The cameras may soon be rolling again at the old Mack Sennett Studio in Echo Park. But this time, instead of capturing the bumbling antics of silent film clowns such as the Keystone Kops, they will be following the energetic movements of people who aren't expected to trip up each other: the youthful dancers of "Soul Train."
Don Cornelius, producer and host of the weekly black-oriented television dance show, recently paid more than $1 million for the cavernous, graffiti-scarred building at 1712 Glendale Blvd. and plans to turn it into a state-of-the-art videotaping facility.
Besides becoming the home of "Soul Train," the studio will be rented out to other production companies, Cornelius said in an interview.
Renovation Set to Begin Soon
Renovation of the 35,000-square-foot facility a few blocks south of the Glendale Freeway is expected to begin soon, once the necessary city permits are obtained.
Because the building was declared a historical landmark by the Los Angeles Cultural Heritage Board in 1982, restoration must be done in a manner that does not harm its essential character.
Constructed of solid reinforced concrete around 1915, the building still contains the 70-by-155-foot sound stage where Sennett first cranked out slapstick silliness for Keystone Film Co.
Cornelius said he wants his studio, to be called DCP Television and Film Centre, ready for rental by April. He is not sure when "Soul Train," now taped at facilities leased from Metromedia in Hollywood, would begin taping on Glendale Boulevard. "The rush is not to get 'Soul Train' in the studio," Cornelius said. "The rush is to get it operable, period."
Cornelius says his new studio will be one of two black-owned movie or television production facilities in the Los Angeles area.
For the past year, the faded yellow building and its two sound stages have sat empty on a 2-acre lot, a ghostly shell of the former fun factory where the comic genius of Charlie Chaplin was first captured on film. Over the years, the building took on a number of less glamorous roles, including that of a roller-skating rink, moving van and storage company, window frame factory and gas station.
The last action to take place on the 14,000-square-foot main sound stage was the scenery-making activity of the Center Theatre Group, one of the Music Center's in-home acting companies. It moved its technical facilities there in 1976, storing costumes and props in the maze of rooms in the catacomb-like basement.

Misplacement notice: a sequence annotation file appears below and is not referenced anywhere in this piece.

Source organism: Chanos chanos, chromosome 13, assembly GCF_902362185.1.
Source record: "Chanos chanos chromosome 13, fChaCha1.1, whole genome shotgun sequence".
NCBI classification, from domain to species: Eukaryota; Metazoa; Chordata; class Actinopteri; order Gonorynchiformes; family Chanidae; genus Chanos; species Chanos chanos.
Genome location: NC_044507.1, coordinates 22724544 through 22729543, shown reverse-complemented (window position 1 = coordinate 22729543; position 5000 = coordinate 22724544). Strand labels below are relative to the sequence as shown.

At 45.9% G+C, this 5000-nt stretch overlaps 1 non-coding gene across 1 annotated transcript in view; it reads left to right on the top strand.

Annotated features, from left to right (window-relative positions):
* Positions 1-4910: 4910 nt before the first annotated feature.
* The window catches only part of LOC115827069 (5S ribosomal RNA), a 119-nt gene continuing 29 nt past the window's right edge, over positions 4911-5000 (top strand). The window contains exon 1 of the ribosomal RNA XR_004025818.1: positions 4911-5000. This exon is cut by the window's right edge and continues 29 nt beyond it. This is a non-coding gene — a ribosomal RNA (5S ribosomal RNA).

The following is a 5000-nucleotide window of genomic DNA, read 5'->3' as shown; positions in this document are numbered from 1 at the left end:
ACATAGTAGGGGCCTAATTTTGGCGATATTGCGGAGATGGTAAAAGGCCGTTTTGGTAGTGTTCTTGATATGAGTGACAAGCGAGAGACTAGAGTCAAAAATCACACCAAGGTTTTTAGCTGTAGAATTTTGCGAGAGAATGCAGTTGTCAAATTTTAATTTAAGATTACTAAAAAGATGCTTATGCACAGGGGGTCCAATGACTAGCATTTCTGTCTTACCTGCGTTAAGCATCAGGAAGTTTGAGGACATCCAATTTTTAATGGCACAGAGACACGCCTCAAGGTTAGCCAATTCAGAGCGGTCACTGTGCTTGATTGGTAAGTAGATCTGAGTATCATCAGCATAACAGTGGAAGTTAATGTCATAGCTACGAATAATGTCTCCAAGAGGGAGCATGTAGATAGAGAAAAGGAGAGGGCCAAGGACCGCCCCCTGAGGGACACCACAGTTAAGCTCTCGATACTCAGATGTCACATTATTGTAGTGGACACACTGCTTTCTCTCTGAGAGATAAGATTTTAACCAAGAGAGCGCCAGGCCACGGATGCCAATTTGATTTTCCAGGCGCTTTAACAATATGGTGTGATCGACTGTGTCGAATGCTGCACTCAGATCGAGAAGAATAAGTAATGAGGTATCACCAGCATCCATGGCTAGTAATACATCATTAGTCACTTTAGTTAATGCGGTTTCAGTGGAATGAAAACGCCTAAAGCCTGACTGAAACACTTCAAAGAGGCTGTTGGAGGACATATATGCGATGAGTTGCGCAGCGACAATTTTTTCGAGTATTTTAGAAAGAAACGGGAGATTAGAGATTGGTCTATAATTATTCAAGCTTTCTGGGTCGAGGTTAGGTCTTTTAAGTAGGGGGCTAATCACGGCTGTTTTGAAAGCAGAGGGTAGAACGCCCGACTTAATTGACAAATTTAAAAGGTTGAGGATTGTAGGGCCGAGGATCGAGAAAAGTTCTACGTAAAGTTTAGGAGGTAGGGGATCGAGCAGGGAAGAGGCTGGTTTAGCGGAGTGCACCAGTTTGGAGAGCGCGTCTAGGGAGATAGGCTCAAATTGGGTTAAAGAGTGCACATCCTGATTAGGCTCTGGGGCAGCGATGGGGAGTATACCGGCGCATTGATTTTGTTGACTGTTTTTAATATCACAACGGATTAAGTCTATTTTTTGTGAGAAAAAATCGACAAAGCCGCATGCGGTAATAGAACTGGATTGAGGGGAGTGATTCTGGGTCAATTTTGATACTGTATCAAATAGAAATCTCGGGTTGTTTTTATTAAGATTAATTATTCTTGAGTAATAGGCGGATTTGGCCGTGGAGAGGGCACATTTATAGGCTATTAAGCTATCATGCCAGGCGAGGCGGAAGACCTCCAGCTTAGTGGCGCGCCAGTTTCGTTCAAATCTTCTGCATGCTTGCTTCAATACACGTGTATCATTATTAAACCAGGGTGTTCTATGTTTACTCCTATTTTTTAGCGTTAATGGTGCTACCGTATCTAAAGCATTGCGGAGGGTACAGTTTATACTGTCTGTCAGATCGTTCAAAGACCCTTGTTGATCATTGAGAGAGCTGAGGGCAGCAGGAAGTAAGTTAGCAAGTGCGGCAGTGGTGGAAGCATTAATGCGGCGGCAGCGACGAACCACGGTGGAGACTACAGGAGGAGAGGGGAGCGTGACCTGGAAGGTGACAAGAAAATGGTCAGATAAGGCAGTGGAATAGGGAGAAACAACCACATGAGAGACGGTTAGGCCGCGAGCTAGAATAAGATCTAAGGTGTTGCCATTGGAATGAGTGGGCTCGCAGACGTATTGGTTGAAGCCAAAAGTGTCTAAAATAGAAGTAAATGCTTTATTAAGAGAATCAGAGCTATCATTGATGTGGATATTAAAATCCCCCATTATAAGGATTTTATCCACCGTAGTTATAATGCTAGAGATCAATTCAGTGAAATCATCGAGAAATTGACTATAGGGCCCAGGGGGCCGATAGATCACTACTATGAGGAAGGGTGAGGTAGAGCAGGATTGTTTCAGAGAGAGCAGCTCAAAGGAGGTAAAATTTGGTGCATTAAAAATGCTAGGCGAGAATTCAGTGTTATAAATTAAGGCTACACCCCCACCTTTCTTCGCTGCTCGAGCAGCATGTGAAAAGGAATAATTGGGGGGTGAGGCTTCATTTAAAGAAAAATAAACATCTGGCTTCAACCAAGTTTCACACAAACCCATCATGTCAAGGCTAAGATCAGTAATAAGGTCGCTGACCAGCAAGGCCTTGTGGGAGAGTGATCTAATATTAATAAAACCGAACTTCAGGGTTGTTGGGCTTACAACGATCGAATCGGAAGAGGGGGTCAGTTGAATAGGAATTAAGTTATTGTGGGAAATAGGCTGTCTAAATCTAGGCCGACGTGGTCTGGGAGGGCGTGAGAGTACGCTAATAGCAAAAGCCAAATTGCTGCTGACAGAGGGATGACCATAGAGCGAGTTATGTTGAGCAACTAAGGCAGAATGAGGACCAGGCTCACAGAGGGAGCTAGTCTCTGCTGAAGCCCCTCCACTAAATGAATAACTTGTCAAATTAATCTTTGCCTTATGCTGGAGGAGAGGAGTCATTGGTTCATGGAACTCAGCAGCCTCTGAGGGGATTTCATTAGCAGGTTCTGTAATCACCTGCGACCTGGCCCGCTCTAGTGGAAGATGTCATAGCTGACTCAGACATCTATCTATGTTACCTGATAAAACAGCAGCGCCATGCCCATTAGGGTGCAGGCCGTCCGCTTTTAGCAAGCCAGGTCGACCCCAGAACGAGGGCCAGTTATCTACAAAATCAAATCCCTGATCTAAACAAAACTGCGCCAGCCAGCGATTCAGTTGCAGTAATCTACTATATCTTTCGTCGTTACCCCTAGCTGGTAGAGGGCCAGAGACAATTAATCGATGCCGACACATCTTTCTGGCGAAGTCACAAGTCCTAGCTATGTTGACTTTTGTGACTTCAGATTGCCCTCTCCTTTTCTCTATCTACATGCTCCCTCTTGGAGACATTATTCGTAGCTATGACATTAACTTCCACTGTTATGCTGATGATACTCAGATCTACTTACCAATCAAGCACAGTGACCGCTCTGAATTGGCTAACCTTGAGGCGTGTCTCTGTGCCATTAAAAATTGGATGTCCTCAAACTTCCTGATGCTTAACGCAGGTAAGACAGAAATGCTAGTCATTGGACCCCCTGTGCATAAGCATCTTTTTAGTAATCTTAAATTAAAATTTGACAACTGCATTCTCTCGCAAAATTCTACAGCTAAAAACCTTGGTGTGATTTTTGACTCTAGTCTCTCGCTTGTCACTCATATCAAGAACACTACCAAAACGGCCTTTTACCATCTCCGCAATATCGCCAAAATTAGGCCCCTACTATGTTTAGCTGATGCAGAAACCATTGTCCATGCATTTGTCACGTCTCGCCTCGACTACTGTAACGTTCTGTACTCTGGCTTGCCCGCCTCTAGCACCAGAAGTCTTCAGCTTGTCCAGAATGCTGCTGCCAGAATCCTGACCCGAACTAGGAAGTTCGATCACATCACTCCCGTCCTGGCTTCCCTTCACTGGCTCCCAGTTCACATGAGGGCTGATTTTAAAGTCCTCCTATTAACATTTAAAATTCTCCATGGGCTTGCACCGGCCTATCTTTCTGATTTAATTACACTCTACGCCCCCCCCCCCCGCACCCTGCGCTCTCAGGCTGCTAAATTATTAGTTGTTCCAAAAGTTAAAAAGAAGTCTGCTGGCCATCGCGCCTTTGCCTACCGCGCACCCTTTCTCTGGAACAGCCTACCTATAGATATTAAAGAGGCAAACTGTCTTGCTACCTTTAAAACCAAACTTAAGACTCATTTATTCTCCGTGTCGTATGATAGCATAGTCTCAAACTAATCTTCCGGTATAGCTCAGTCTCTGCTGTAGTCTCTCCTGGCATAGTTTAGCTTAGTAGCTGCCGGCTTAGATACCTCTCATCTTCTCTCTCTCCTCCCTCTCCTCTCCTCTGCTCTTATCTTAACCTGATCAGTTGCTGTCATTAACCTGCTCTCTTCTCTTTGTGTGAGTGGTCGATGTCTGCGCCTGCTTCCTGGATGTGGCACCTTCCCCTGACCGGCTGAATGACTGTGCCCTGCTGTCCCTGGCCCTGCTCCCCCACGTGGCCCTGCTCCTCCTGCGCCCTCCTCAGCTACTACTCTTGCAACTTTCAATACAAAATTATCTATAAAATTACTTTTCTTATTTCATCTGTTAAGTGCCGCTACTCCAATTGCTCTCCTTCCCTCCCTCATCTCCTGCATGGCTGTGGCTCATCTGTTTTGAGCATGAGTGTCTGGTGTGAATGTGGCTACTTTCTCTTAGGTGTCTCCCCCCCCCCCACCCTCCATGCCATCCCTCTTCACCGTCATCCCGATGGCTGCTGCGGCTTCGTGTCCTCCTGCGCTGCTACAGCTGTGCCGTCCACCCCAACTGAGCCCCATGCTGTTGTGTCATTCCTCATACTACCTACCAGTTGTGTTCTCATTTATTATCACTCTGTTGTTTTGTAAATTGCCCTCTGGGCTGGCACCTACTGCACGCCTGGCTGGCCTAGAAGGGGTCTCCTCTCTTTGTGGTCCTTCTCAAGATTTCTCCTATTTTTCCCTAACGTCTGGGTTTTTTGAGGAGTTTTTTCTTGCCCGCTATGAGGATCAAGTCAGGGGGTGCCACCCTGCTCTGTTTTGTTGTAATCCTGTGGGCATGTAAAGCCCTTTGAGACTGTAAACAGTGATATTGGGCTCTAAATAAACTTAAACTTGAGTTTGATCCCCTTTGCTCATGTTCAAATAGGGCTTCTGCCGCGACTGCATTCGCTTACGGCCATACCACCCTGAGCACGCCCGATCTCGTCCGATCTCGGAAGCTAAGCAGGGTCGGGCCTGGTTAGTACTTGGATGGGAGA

While building scenery for productions at the Mark Taper Forum and the Ahmanson Theatre, the group's technicians used the system of pulleys installed in the ceiling for rolling around the interchangeable sets of Sennett's silent films.
In need of larger surroundings, the Center Theatre Group abandoned the Echo Park facility last December, moving to Boyle Heights in East Los Angeles.
Valued at $1.6 million, the old studio was apparently a hot piece of property, even though it took the Music Center a year to make a sale, according to Jerry Killan, the shop manager for Center Theatre Group. "We got a lot of offers for the building," Killan said. "A lot of people were always inquiring about it. In fact, the for-sale signs are still up and we still get calls."
Producer Inquired About Building
One of those who inquired about the building earlier this year was Anthony Sabatino, executive in charge of production for "Soul Train."
In the past, Cornelius had expressed interest in owning his own studio because of difficulty in renting a stage large enough to accommodate the flashy "Soul Train" set and the 150 to 200 "regulars" who dance on the show, Sabatino said. But, he said, Cornelius didn't seem too impressed with Sennett's old haunt at first glance.
"He just kept walking around and didn't say anything," Sabatino recalled. "I thought, 'Oh my God, he thinks I'm crazy.' Then, all of a sudden, he got real excited about it and said it would be a great fixer-upper."
The inside of the building doesn't offer much for the inquiring eye besides a lot of empty space. Nothing is left to suggest that it was once a movie studio except the original wooden catwalks in the ceiling. Cornelius will probably spend more to refurbish the property than he did to buy it, Sabatino said.
The concrete structure with its tin roof is all that remains of a group of buildings on both sides of the boulevard that made up the Keystone Film Co. movie lot.
The land it occupies was part of a former horse ranch purchased in 1909 by the New York Motion Picture Co., which owned Keystone and its cowboy film-making counterpart and forerunner, Bison Film Co. The movie lot, originally used by Bison for its Westerns, was one of several on what was then known as Allesandro Street in an area formerly called Edendale.
Formed Company in 1912